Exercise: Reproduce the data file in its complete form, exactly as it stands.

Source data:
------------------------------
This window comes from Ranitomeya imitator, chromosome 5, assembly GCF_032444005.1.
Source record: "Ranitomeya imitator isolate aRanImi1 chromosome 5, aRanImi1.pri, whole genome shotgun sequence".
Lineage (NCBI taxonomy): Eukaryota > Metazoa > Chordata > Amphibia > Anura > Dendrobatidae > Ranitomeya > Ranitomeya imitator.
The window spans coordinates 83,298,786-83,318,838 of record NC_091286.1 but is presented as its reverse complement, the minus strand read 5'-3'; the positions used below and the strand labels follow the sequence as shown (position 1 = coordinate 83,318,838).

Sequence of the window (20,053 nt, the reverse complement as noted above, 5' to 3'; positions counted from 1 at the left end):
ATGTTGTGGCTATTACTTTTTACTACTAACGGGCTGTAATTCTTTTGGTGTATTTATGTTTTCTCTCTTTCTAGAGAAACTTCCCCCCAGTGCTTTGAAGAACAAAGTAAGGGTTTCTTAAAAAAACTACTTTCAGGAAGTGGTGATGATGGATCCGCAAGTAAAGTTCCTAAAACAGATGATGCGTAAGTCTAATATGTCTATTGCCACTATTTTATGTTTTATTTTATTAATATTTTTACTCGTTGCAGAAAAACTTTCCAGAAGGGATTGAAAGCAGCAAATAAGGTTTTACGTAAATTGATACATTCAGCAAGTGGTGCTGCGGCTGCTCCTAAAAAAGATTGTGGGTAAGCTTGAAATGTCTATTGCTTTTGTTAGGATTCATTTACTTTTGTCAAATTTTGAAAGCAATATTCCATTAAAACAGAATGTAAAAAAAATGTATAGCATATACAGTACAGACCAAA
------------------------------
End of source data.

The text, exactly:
This window comes from Ranitomeya imitator, chromosome 5, assembly GCF_032444005.1.
Source record: "Ranitomeya imitator isolate aRanImi1 chromosome 5, aRanImi1.pri, whole genome shotgun sequence".
Lineage (NCBI taxonomy): Eukaryota > Metazoa > Chordata > Amphibia > Anura > Dendrobatidae > Ranitomeya > Ranitomeya imitator.
The window spans coordinates 83,298,786-83,318,838 of record NC_091286.1 but is presented as its reverse complement, the minus strand read 5'-3'; the positions used below and the strand labels follow the sequence as shown (position 1 = coordinate 83,318,838).

Sequence of the window (20,053 nt, the reverse complement as noted above, 5' to 3'; positions counted from 1 at the left end):
ATGTTGTGGCTATTACTTTTTACTACTAACGGGCTGTAATTCTTTTGGTGTATTTATGTTTTCTCTCTTTCTAGAGAAACTTCCCCCCAGTGCTTTGAAGAACAAAGTAAGGGTTTCTTAAAAAAACTACTTTCAGGAAGTGGTGATGATGGATCCGCAAGTAAAGTTCCTAAAACAGATGATGCGTAAGTCTAATATGTCTATTGCCACTATTTTATGTTTTATTTTATTAATATTTTTACTCGTTGCAGAAAAACTTTCCAGAAGGGATTGAAAGCAGCAAATAAGGTTTTACGTAAATTGATACATTCAGCAAGTGGTGCTGCGGCTGCTCCTAAAAAAGATTGTGGGTAAGCTTGAAATGTCTATTGCTTTTGTTAGGATTCATTTACTTTTGTCAAATTTTGAAAGCAATATTCCATTAAAACAGAATGTAAAAAAAATGTATAGCATATACAGTACAGACCAAA